Permafrost Carbon Network

thermokarst lakescottongrasstussocksthermokarstyedoma

Working Group: Anaerobic and Aerobic Carbon Fluxes

Background and Objectives:

Hydrological conditions and processes are critical for ecosystem carbon cycling, both through their control of dominant microbial mineralization pathways that determine the relative rates of carbon dioxide and methane production and through lateral movement of carbon from terrestrial to aquatic ecosystems. Climate change and permafrost thaw will alter the hydrology at high latitudes, with implications at both local scales as well as at the pan-arctic scale. Consequently, the impact of permafrost thaw on carbon cycling and storage at high latitudes will be intrinsically linked to altered hydrological conditions and need to be considered together.

Some question that this working group addresses:

  • How do permafrost characteristics influence post-thaw hydrology and greenhouse gas fluxes from lakes and wetlands?
  • Which regions in the pan-arctic can we expect to be particularly sensitive to future enhanced methane emissions due to permafrost thaw?
  • How well do empirical observations and bottom up estimates of methane emissions agree with forward models and inverse model results?
  • Under what conditions will permafrost thaw render soil carbon vulnerable to downstream waterborne transport, and how is this carbon processed in streams, lakes and in the ocean?
  • For more details on this working group send an email to David Olefeldt


     

    completed synthesis products

    Environmental and physical controls on northern terrestrial methane emissions across permafrost zones

    As a first product, we have compiled a database of chamber-based methane data from wetland ecosystems across the permafrost zones, based on studies published over the last three decades. The results stress the interacting effects of site wetness, vegetation composition and soil temperature in controlling methane emissions – all variables that change following permafrost thaw in wetlands. In contrast, we did not find any conclusive evidence that permafrost thaw will enhance methane emissions as a result of increased soil organic carbon stores that become available for microbial degradation.

    Olefeldt D, Turetsky MR, Crill PM, McGuire AD (2013) Environmental and physical controls on northern terrestrial methane emissions across permafrost zones. Global Change Biology, 19, 589–603, doi: 10.1111/gcb.12071

     

    Climate-sensitive northern lakes and ponds are critical components of methane release

    In a second product, members of the Permafrost Carbon Network estimated methane emissions from lakes. By compiling previously reported measurements taken at a total of 733 northern water bodies -- from small ponds formed by beavers to large lakes formed by permafrost thaw or ice-sheets -- researchers were able to more accurately estimate emissions over large scales. With climate warming, particularly at high northern latitudes, longer ice-free seasons in combination with permafrost thaw is likely to fuel methane release from lakes, potentially causing their emissions to increase 20-50 precent before the end of this century. Such a change would likely generate a positive feedback on future warming, causing emissions to increase even further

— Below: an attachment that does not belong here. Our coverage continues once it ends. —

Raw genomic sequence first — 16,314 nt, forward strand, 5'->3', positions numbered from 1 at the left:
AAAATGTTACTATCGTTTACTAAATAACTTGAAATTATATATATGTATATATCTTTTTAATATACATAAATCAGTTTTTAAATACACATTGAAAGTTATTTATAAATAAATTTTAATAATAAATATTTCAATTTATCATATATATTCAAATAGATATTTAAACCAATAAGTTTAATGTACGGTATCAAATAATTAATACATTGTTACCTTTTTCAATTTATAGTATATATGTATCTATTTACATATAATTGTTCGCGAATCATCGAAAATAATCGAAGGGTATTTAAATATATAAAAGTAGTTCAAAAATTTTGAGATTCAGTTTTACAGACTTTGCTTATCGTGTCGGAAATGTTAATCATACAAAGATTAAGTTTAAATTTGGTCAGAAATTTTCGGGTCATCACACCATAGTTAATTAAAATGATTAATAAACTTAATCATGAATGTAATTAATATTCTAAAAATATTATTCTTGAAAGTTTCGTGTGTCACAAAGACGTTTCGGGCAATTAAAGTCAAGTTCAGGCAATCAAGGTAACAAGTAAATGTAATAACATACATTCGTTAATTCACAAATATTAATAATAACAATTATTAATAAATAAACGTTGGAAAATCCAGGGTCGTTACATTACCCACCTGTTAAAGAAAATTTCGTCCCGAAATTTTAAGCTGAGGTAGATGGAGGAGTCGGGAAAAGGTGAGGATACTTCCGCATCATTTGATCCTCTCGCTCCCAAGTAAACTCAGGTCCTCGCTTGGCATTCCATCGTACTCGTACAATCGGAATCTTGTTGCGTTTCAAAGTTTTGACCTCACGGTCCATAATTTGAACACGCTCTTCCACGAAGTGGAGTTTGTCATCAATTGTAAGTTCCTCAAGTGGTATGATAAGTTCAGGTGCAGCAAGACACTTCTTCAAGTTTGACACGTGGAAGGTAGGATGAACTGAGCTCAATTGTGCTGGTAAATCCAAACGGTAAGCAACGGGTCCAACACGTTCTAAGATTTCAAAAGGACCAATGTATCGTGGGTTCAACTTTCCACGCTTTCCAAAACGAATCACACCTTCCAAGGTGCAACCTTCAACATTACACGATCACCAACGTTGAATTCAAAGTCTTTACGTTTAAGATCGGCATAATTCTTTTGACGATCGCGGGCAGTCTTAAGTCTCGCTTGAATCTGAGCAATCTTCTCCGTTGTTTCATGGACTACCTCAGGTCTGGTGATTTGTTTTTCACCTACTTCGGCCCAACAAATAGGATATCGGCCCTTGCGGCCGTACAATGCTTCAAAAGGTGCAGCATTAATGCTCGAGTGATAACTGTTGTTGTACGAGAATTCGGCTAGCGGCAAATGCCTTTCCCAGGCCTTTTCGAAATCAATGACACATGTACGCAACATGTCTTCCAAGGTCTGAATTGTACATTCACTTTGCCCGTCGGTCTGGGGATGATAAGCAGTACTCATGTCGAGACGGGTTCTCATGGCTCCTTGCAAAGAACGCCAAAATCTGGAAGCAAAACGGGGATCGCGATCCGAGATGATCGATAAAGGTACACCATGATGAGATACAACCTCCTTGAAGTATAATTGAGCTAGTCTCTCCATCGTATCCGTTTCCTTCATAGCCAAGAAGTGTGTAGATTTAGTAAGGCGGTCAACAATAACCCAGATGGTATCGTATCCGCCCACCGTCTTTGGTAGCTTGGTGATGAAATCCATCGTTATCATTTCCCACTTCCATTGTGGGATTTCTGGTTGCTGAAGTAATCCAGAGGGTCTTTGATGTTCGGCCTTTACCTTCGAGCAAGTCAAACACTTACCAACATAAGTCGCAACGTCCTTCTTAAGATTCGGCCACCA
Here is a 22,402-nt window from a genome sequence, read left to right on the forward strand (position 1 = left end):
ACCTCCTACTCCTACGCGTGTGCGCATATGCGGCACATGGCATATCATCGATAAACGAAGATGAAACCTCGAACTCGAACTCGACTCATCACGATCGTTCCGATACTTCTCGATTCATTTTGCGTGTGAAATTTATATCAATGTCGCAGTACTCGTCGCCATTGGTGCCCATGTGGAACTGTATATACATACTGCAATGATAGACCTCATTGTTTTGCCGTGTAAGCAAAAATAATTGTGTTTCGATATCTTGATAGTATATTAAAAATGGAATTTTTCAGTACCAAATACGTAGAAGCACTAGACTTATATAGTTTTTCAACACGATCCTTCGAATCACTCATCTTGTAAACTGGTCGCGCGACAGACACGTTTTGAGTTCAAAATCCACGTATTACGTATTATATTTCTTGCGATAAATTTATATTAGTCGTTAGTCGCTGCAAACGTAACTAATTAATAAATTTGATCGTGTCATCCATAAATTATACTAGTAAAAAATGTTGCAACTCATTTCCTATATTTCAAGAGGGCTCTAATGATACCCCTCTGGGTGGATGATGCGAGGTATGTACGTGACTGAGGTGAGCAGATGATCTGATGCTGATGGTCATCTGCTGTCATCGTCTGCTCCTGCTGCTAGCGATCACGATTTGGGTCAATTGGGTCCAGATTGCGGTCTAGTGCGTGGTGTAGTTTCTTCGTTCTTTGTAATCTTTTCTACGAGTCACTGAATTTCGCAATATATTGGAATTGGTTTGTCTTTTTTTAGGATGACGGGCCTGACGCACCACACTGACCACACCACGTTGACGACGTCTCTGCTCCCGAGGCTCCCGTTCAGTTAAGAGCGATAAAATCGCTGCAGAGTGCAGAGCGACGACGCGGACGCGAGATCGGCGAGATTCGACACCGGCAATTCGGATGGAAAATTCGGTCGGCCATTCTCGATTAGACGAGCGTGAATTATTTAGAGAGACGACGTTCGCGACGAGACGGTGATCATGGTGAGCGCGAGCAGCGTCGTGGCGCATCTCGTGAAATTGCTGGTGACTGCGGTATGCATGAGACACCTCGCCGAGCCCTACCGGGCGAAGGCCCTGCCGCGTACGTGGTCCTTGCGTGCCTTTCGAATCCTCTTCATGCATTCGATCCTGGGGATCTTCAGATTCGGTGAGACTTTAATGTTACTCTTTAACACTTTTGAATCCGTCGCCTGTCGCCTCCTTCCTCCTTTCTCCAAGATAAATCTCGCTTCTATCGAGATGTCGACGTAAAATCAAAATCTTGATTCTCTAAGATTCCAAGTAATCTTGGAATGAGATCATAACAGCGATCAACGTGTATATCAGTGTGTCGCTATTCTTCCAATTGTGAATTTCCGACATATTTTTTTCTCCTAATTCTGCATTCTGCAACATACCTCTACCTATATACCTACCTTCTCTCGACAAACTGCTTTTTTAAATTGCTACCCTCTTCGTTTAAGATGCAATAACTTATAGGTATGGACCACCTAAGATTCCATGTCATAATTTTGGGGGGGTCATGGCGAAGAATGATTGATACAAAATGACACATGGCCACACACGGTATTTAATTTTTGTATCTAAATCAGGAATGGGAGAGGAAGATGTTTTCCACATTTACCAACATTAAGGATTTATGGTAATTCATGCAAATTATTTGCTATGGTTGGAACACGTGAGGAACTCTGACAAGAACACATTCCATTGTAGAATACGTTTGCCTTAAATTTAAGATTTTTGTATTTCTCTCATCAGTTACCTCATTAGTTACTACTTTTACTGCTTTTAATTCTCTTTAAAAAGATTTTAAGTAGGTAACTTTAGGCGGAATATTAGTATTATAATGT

Wik M, Varner RK, Anthony KW, MacIntyre S, Bastviken D (2016) Climate-sensitive northern lakes and ponds are critical components of methane release. Nature Geosci, doi:10.1038/ngeo2578

     

    Reviews and syntheses: Effects of permafrost thaw on Arctic aquatic ecosystems

    A review by Vonk et al. 2015 gives an overview of the current state of knowledge regarding how permafrost thaw affects aquatic systems. The review describes the general impacts of thaw on aquatic ecosystems, pathways of organic matter and contaminant release and degradation, resulting emissions and burial, and effects on ecosystem structure and functioning. The paper concludes with an overview of potential climate effects and recommendations for future research.

    Vonk JE, Tank SE, Bowden WB, Laurion I, Vincent WF, Alekseychik P, Amyot M, Billet MF, Canário J, Cory RM, Deshpande BN, Helbig M, Jammet M, Karlsson J, Larouche J, MacMillan G, Rautio M, Walter Anthony KM, Wickland KP (2015) Reviews and syntheses: Effects of permafrost thaw on Arctic aquatic ecosystems. Biogeosciences, 12, 7129-7167. doi: 10.5194/bg-12-7129-2015

     

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    Map with study locations

    Click on the map for more details on study locations for CH4 flux measurements used in Olefeldet et al. 2013

    Map_methane